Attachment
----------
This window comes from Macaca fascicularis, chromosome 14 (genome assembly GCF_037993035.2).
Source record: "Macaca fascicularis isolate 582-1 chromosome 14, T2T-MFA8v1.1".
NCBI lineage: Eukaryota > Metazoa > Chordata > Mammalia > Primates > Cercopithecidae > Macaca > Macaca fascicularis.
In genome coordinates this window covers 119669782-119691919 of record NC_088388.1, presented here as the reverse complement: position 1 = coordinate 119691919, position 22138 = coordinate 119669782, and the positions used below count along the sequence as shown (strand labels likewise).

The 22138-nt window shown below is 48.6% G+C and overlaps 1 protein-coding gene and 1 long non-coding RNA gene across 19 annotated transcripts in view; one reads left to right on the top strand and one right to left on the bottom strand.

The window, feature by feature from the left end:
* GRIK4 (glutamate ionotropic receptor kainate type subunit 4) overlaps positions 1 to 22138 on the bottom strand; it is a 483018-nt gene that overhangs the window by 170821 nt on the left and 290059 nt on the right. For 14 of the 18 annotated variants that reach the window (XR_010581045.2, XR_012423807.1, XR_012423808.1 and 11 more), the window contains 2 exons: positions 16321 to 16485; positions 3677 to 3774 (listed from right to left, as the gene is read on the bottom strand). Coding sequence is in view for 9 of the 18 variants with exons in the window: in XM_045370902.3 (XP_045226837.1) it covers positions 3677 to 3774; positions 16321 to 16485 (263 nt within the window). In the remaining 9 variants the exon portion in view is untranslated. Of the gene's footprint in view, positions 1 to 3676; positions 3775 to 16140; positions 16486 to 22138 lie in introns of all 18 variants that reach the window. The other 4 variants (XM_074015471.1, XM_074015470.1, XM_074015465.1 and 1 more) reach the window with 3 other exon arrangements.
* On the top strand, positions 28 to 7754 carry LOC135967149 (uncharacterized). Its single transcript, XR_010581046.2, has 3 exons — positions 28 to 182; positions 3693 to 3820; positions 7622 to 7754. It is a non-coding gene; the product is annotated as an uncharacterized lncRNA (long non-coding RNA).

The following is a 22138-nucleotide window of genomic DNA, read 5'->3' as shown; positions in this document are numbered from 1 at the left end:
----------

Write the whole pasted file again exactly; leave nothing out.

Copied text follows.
This window comes from Macaca fascicularis, chromosome 14 (genome assembly GCF_037993035.2).
Source record: "Macaca fascicularis isolate 582-1 chromosome 14, T2T-MFA8v1.1".
NCBI lineage: Eukaryota > Metazoa > Chordata > Mammalia > Primates > Cercopithecidae > Macaca > Macaca fascicularis.
In genome coordinates this window covers 119669782-119691919 of record NC_088388.1, presented here as the reverse complement: position 1 = coordinate 119691919, position 22138 = coordinate 119669782, and the positions used below count along the sequence as shown (strand labels likewise).

The 22138-nt window shown below is 48.6% G+C and overlaps 1 protein-coding gene and 1 long non-coding RNA gene across 19 annotated transcripts in view; one reads left to right on the top strand and one right to left on the bottom strand.

The window, feature by feature from the left end:
* GRIK4 (glutamate ionotropic receptor kainate type subunit 4) overlaps positions 1 to 22138 on the bottom strand; it is a 483018-nt gene that overhangs the window by 170821 nt on the left and 290059 nt on the right. For 14 of the 18 annotated variants that reach the window (XR_010581045.2, XR_012423807.1, XR_012423808.1 and 11 more), the window contains 2 exons: positions 16321 to 16485; positions 3677 to 3774 (listed from right to left, as the gene is read on the bottom strand). Coding sequence is in view for 9 of the 18 variants with exons in the window: in XM_045370902.3 (XP_045226837.1) it covers positions 3677 to 3774; positions 16321 to 16485 (263 nt within the window). In the remaining 9 variants the exon portion in view is untranslated. Of the gene's footprint in view, positions 1 to 3676; positions 3775 to 16140; positions 16486 to 22138 lie in introns of all 18 variants that reach the window. The other 4 variants (XM_074015471.1, XM_074015470.1, XM_074015465.1 and 1 more) reach the window with 3 other exon arrangements.
* On the top strand, positions 28 to 7754 carry LOC135967149 (uncharacterized). Its single transcript, XR_010581046.2, has 3 exons — positions 28 to 182; positions 3693 to 3820; positions 7622 to 7754. It is a non-coding gene; the product is annotated as an uncharacterized lncRNA (long non-coding RNA).

The following is a 22138-nucleotide window of genomic DNA, read 5'->3' as shown; positions in this document are numbered from 1 at the left end: